University of Calgary
UofC Navigation

Crowd funding helps people find their way


Crowd-Funding_Edited_0001_for webstory.jpg
May 3, 2012

Researchers in the Department of Psychology at the University of Calgary have created an opportunity for members of the public to directly engage in scientific research and impact the lives of children living with spatial orientation difficulties.

Giuseppe Iaria, professor of cognitive neuroscience, and graduate students Aiden Arnold and Clayton Ford Burles are engaging members of the public in crowd-funding, a new funding model where members of the public can browse through scientific research projects from around the world. By visiting scifundchallenge.org the public can select a project and donation amount to play an active role in making scientific research happen.

The researchers aim to raise $5,000 to develop a video game that will assess and train children who suffer from Developmental Topographical Disorientation (DTD), a cognitive phenomenon that has been first described by Iaria and colleagues in 2009.  

“Most of us create cognitive maps in our minds after becoming familiar with an environment, which enables us to find our way around familiar surroundings,” says Iaria. “People with DTD, however, have problems creating this mental representation of their environment. They get lost daily in familiar surroundings without having suffered brain damage or a neurological condition.”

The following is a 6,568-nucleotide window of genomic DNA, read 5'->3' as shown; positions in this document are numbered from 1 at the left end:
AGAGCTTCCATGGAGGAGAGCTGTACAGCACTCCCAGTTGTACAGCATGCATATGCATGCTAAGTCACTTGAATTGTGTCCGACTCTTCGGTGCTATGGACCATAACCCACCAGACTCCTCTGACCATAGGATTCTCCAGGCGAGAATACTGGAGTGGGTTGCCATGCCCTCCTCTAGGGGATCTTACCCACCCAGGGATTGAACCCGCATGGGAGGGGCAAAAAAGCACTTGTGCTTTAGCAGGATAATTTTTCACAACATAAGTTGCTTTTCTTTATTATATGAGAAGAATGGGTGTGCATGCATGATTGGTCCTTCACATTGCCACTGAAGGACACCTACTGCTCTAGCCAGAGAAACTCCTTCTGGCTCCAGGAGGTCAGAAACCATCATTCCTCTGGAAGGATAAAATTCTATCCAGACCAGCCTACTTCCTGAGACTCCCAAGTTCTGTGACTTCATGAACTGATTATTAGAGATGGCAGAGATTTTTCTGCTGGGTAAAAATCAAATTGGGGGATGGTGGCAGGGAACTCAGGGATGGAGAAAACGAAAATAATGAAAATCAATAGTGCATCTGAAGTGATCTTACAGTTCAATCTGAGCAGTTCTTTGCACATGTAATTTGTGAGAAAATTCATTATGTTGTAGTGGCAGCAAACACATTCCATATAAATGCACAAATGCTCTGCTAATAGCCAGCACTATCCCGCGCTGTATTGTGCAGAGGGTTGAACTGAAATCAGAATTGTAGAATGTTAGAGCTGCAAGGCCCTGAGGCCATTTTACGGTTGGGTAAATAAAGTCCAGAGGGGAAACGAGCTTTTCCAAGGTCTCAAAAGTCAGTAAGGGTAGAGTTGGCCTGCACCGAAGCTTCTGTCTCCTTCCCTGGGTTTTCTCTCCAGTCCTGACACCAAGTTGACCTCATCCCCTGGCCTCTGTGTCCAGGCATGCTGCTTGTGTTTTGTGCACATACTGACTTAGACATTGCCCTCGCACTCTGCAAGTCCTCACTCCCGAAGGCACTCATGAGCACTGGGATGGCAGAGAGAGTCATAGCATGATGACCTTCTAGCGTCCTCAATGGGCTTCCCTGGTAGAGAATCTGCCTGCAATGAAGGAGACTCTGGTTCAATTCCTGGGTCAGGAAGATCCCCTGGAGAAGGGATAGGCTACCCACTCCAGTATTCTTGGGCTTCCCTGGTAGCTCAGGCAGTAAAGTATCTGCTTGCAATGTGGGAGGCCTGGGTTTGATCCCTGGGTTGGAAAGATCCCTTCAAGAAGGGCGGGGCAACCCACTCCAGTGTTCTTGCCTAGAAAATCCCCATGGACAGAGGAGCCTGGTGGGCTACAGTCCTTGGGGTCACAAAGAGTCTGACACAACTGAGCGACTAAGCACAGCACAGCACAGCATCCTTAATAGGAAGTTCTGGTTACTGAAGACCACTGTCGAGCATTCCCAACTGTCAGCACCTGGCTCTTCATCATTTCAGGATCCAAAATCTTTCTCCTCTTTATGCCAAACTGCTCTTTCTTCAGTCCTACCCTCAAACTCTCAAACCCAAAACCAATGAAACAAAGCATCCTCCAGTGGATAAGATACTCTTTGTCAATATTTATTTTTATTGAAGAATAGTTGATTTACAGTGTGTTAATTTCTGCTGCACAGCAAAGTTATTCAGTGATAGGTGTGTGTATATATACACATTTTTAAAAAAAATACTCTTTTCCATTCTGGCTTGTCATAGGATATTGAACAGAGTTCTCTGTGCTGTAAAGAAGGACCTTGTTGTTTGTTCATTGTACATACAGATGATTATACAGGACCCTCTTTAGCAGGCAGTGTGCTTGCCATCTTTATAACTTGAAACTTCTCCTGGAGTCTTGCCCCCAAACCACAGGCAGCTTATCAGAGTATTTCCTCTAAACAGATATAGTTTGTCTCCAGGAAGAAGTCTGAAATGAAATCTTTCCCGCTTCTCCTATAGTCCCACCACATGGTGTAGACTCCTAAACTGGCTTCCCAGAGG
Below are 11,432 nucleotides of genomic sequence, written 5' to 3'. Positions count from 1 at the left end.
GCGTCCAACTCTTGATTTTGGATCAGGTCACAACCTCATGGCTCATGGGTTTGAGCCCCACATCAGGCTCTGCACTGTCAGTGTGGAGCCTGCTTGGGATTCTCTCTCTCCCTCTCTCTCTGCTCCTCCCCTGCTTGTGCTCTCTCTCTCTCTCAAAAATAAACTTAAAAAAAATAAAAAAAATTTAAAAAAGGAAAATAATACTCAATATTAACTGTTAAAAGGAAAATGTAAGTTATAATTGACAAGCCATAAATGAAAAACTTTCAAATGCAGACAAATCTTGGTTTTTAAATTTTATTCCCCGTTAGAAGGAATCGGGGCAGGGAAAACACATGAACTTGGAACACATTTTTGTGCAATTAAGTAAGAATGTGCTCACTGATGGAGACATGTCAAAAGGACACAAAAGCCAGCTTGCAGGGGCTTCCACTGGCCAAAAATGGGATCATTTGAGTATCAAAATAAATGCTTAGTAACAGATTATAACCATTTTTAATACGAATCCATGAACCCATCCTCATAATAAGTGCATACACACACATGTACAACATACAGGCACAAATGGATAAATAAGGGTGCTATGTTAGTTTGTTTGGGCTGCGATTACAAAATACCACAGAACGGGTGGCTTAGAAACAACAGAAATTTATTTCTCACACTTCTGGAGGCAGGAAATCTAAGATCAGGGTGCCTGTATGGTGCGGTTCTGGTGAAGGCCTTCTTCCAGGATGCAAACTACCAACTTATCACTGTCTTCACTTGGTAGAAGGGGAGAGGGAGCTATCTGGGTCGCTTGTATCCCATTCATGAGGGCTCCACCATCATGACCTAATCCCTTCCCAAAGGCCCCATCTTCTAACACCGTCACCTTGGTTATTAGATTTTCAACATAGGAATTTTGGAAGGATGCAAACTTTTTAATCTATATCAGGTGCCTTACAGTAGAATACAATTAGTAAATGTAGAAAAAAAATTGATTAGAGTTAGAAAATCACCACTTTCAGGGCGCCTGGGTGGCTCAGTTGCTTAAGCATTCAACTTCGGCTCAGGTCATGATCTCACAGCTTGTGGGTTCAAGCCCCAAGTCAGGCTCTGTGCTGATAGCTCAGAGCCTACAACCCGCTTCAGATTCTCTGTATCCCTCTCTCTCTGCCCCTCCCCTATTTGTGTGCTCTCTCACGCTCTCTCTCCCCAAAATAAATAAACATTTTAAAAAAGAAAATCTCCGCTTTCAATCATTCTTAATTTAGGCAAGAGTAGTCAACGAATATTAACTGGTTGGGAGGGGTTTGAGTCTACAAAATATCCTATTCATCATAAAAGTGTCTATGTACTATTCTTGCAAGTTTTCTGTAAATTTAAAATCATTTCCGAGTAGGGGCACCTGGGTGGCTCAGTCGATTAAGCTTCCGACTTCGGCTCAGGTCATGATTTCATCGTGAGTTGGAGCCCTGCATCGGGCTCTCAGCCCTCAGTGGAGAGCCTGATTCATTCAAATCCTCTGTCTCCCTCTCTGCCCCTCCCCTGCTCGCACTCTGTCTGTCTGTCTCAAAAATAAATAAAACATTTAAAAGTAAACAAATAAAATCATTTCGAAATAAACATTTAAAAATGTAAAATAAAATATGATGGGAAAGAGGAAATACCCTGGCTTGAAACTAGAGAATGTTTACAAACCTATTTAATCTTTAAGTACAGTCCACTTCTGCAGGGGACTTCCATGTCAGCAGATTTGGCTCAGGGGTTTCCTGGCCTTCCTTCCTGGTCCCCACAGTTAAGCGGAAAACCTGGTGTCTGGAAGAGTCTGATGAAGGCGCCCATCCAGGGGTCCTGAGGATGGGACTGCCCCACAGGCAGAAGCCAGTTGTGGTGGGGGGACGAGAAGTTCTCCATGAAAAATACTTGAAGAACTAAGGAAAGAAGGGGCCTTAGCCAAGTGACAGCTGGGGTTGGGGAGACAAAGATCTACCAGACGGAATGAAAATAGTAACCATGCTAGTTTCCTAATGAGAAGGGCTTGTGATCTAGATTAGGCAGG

Since individuals with DTD experience the same orientation difficulties since childhood, researchers have come to believe it is a developmental disorder that can be detected early in life. The video game they hope to develop, with support from the crowd funding campaign, will help them to assess children’s orientation skills and identify the individuals who may be affected by DTD. Intervention at early stage in life will trigger changes in brain structures that are known to be critical for the development of healthy orientation skills.

“The crowd funding initiative will allow us to access funding that would not otherwise be available at this very early stage of the research project,” says Arnold. “It will greatly accelerate our research and our ability to apply it and make a difference for people with DTD.”

The Helping Children Stay Oriented Through Life project is one of just five selected from Canada for the SciFund campaign and the only one in Alberta. The campaign runs for the month of May. 

For more information and to donate to the project visit:

www.rockethub.com/projects/7546-helping-children-stay-oriented-through-life